Providers are jumping on the bandwagon along with pharmaceutical firms to advertise and market their services, actions that likely contribute to the overall rise in healthcare prices.
The healthcare sector spent $14 billion on advertising in 2014, up 20 percent from 2011, according to The New York Times. "What hospital or clinic these days doesn't trumpet its services to its customer base (people formerly known as patients)?" the article asked.
Indeed, spending on advertising buys for hospitals has gone up by a third since the start of 2012. Competition for patients among hospitals, particularly in urban areas, is fierce, and is driving many organizations to pursue more marketing campaigns in order to ensure that their market share does not erode.
Large hospitals have even been fine-tuning their messages in recent campaigns. For example, New York-Presbyterian Hospital uses patient stories for marketing purposes in order to create a stronger brand with a cohesive message.
Both advertising for hospitals and drugs tend to be on an emotional rather than an information plane, raising concerns that it may lead to overutilization and overprescribing, both of which can drive up costs. "There was not much actual information, and what there was focused much more on benefits than on risks," Yael Schenker, M.D., a doctor at the University of Pittsburgh specializing in end-of-life care who studies healthcare advertising, told the newspaper. "The narrative was emotional and there was nothing about cost."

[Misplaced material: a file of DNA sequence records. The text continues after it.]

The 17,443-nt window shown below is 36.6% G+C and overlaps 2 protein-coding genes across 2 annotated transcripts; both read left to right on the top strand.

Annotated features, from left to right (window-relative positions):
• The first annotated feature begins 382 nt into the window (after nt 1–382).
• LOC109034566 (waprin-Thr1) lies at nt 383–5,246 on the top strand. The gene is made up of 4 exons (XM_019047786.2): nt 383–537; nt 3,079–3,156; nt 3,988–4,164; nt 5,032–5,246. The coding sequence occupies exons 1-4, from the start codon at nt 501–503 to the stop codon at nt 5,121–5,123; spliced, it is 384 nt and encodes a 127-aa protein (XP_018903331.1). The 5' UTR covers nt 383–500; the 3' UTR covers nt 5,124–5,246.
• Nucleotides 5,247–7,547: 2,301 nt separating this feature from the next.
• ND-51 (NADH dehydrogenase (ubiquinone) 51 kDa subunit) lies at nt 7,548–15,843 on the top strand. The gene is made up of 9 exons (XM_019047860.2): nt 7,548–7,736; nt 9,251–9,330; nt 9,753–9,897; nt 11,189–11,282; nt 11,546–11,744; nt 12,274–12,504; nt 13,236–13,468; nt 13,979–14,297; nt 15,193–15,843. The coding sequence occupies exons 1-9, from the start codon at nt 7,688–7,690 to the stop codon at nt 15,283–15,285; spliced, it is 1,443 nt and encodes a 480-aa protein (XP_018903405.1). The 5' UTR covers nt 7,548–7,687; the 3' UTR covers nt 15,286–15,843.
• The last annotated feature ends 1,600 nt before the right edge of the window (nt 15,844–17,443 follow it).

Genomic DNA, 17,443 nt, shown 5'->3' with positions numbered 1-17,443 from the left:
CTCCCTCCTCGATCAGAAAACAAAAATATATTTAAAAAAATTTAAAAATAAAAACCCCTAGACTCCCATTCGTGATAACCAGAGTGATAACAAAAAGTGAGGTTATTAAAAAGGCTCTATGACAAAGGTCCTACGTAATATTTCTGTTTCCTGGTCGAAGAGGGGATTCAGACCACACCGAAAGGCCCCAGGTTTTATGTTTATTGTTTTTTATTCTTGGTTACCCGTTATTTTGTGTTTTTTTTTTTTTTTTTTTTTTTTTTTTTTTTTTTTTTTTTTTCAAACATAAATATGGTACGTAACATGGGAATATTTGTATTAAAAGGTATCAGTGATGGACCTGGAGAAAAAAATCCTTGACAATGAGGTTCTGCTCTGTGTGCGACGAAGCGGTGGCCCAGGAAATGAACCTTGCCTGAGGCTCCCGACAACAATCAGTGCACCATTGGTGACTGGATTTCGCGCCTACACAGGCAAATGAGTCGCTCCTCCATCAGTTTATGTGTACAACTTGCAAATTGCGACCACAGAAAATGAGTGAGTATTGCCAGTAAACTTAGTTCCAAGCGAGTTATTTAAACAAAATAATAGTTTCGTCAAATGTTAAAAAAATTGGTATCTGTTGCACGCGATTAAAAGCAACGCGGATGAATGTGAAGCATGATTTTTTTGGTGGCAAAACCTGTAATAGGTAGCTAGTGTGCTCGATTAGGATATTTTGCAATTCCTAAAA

Advertising for drugs has been going on for a longer period than hospitals, and costs for pharmaceutical are rising faster than any other facet of healthcare delivery in recent years.
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